Extinction rebellion is coercive and anti-democratic to the core

Extinction rebellion is coercive and anti-democratic to the core, by Henry Ergas.

“Extinction rebellion” is not a protest against governments — it is a protest against the voters who elected them. And its message to those voters is as simple as it is manifestly undemocratic: adopt our policies or we will make your life impossible.

It is true the protesters have not resorted to violence, at least so far, but their methods are inherently coercive, punishing fellow citizens by depriving them of the right to peacefully go about their business.

They cloak themselves behind the mantle of civil disobedience against unjust laws, such as Mahatma Gandhi and Martin Luther King. But that’s a different situation. Those protests were against manifestly unjust laws. Climate activists just lose elections.

But a law was never unjust merely because one disagreed with it. Rather, the defining feature of an unjust law was that it was “inflicted upon a minority” that lacked “the unhampered right to vote” and that therefore “had no part in enacting or creating it”. It was then and only then that one could disobey the law in good conscience.

Writing in the wake of the civil rights movement John Rawls, perhaps the pre-eminent political philosopher of the latter part of the 20th century, underscored King’s point. “If we break laws whenever we deem them unsatisfactory,” he argued, “the mutual trust and confidence on which our institutions depend will dissipate.” …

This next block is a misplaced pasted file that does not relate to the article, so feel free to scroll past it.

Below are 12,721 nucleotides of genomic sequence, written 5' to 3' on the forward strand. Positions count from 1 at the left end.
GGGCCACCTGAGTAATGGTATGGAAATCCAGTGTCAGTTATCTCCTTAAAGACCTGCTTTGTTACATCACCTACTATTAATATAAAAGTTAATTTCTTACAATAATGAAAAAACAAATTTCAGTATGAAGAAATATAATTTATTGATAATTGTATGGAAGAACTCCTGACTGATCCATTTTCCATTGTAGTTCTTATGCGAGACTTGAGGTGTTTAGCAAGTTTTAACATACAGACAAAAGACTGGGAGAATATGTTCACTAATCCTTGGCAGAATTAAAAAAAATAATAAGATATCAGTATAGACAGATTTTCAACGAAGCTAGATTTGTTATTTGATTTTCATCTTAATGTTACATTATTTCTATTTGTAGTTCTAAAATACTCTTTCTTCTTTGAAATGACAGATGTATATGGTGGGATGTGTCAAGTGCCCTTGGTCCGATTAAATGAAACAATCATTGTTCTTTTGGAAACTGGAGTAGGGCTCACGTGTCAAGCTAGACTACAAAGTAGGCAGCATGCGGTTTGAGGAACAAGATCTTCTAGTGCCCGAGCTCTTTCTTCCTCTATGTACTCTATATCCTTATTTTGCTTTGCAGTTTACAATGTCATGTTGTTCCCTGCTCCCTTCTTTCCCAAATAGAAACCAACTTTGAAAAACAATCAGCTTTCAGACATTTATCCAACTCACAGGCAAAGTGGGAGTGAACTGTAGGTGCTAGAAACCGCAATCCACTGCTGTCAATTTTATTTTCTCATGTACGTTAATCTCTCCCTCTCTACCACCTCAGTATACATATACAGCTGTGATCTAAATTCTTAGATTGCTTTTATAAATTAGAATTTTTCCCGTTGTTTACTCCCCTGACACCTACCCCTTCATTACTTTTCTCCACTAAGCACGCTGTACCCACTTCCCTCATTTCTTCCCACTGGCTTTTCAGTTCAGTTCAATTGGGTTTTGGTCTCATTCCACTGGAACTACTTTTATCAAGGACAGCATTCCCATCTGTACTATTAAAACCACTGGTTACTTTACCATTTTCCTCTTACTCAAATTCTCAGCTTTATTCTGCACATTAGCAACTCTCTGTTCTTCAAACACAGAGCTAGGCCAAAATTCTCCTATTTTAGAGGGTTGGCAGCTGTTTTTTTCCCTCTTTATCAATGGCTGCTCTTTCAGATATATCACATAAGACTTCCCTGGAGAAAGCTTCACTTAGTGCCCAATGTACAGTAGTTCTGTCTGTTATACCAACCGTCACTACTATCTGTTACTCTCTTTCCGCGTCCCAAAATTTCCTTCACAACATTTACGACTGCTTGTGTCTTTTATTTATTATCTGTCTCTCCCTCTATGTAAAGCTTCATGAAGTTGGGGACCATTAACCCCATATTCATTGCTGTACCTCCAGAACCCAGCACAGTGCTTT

Socialist revolution:

All that, of course, cuts no ice with the protesters. Scornful of the rule-governed activity that allows a pluralistic society to exist and to persist over time, they see only absolutes, not trade-offs, and believe that those who don’t share their convictions are ignorant, duplicitous or corrupt.

Nowhere is the fanaticism more apparent than in Greta Thunberg’s calls for fundamental moral reconstruction.

Her demand is not simply for a change of policies, it is for “a whole new way of thinking” in which competition “must come to an end” and be replaced by an age of frictionless co-operation.

It’s more “our way or unpleasantness follows” from the indoctrinated left. (Say, maybe we should abandon the indoctrination education system, and try again?)